12-07-2016  12:11 pm      •     
McMenamins

(GIN) – Worldreader, a "market-oriented, not-for-profit organization focused on increasing access to books in developing countries" is testing an e-book reader designed for developing countries at a school for orphans in Ghana...


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For many African Americans living in Vancouver, their roots in this community go back to the Kaiser Shipyards during World War II. With ample work in the Pacific Northwest, it was all the motivation these pioneers needed to leave the racial animosity of the Jim Crow South. They were among the first Black families to reside in Vancouver...


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And Other Questions You've Wondered but Didn't Dare Ask, by Nashieqa Washington

Over the years, many an unscrupulous author has assumed an alibi in order to pass as a member of another ethnic group. Perhaps the most infamous of these so-called "slippery characters" was Ku Klux Klansman Asa Carter who faked a Native American background to publish "The Education of Little Tree," a critically-acclaimed memoir about growing up Cherokee which not only topped the NY Times Bestseller List back in the Seventies but won the Book of the Year Award as well ...


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It was announced today that Naseem Rakha's The Crying Tree has won a 2010 Pacific Northwest Booksellers award for fiction. This is Rakha's debut novel, but she is a well-known, award-winning journalist whose stories have been heard on NPR's All Things Considered and Morning Edition, as well as Marketplace Radio, Christian Science Monitor, and Living on Earth. The winners were selected by a committee of independent booksellers from more than 200 nominated titles, each written by a Northwest author and published in 2009.

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A list of pertinent books related to civil rights struggles ...


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When he was 19, Nasir "Nas" Jones began recording what would be one of the most important hip hop albums of all time. The 1994 "Illmatic" is a personal account of life in New York's Queensbridge housing project...


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Wench" by Dolen Perkins-Valdez is startling and original fiction that raises provocative questions of power and freedom, love and dependence. An enchanting and unforgettable novel based on little-known fact, Wench combines the narrative allure of Cane River by Lalita Tademy and the moral complexities of Edward P. Jones's "The Known World" as it tells the story of four Black enslaved women in the years preceding the Civil War...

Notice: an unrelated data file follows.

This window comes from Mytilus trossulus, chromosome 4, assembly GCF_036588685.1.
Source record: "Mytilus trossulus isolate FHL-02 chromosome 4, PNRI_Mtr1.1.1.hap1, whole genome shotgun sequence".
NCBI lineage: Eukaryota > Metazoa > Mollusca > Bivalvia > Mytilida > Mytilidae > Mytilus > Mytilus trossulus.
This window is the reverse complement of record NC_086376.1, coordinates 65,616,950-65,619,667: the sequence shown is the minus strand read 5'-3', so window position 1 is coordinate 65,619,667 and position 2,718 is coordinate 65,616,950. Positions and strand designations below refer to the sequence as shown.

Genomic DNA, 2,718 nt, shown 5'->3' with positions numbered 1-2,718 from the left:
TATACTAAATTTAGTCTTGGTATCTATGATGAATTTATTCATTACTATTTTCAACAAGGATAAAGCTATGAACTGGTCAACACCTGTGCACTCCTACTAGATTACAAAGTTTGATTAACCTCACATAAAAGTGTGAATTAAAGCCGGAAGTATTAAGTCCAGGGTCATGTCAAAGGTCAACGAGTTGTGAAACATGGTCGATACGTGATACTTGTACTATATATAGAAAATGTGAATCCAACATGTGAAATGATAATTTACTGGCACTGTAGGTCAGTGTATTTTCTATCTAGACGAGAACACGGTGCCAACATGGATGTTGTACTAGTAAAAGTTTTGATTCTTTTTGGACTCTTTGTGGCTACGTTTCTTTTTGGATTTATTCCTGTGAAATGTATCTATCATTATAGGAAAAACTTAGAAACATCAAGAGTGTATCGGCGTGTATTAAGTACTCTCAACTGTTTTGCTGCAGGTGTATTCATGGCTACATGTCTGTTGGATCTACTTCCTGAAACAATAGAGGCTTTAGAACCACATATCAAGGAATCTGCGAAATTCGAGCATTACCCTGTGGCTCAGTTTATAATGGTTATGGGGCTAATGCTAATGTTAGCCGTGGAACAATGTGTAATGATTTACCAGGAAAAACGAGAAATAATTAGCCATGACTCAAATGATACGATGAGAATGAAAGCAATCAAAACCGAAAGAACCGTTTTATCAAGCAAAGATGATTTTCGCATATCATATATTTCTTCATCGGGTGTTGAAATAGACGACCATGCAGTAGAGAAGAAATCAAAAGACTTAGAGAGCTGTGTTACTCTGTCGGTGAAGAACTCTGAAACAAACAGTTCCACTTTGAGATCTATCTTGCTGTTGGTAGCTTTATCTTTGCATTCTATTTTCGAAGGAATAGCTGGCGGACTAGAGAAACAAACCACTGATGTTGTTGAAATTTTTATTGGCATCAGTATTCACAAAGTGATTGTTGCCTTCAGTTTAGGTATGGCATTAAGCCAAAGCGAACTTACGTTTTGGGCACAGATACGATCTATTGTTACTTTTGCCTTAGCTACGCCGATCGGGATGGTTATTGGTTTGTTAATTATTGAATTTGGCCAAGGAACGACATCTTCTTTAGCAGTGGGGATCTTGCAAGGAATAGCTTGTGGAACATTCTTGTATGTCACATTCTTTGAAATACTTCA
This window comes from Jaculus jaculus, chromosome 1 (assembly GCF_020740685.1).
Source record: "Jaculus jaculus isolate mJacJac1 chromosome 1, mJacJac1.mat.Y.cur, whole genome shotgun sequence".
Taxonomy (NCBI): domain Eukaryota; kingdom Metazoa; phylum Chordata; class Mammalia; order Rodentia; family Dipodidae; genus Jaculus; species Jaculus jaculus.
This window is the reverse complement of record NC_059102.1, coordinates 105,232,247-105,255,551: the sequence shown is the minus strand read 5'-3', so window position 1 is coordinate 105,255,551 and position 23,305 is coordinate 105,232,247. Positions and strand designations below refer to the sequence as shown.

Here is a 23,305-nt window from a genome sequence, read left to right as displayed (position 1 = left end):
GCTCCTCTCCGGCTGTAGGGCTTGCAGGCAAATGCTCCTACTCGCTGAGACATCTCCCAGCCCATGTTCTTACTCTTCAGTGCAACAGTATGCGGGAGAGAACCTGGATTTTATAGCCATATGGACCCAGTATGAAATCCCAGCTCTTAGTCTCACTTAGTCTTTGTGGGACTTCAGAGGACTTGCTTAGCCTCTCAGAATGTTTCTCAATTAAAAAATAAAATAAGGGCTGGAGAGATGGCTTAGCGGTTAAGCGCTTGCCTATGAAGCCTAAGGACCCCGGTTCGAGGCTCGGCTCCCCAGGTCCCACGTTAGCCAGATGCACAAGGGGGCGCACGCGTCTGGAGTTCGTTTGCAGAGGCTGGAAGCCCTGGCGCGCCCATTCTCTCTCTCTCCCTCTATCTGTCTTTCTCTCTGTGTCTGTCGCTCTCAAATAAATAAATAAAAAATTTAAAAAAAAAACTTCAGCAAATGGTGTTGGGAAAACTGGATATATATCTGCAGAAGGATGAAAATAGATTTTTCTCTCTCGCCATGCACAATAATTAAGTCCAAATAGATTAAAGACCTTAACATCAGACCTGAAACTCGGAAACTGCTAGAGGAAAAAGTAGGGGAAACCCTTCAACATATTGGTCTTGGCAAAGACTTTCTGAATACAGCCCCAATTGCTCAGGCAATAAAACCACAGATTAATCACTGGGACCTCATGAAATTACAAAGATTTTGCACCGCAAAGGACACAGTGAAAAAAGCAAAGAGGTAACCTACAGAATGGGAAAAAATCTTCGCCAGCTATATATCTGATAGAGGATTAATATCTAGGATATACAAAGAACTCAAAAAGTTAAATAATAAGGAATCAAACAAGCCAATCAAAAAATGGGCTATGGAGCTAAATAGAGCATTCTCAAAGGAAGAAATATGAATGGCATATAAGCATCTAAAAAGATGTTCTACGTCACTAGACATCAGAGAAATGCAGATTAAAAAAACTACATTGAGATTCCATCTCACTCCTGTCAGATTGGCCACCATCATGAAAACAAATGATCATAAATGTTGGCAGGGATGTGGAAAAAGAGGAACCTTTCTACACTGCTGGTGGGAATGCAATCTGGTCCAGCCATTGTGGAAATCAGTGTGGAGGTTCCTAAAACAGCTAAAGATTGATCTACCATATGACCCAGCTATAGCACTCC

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How did Christmas come to be more closely associated with consumerism than with spiritualism? What sort of toll does the emotional and financial pressure to buy gifts we can't afford take on today's society? Should it matter that the recipients generally aren't even very appreciative since they tend to get things they neither want nor would ever consider buying for themselves?


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Who even knew that any children of slaves were still alive? A debt of gratitude is owed to Sana Butler for compiling this bittersweet collection of revealing interviews with the offspring of folks freed by the Emancipation Proclamation well over a century ago. What makes this book special is how seamlessly the author contrasts her aging subjects' fading recollections with her own expectations of them and her intimate reflections about being Black and female in present-day America.


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In "Who Will Cry for the Little Girl" author Alexander Lee Barrett follows the life of his own great-great-great-great-great Grandmother, Chaney Rice as she deals with life as a slave on the plantation of one of the wealthiest and most prominent families in Greene County, Alabama


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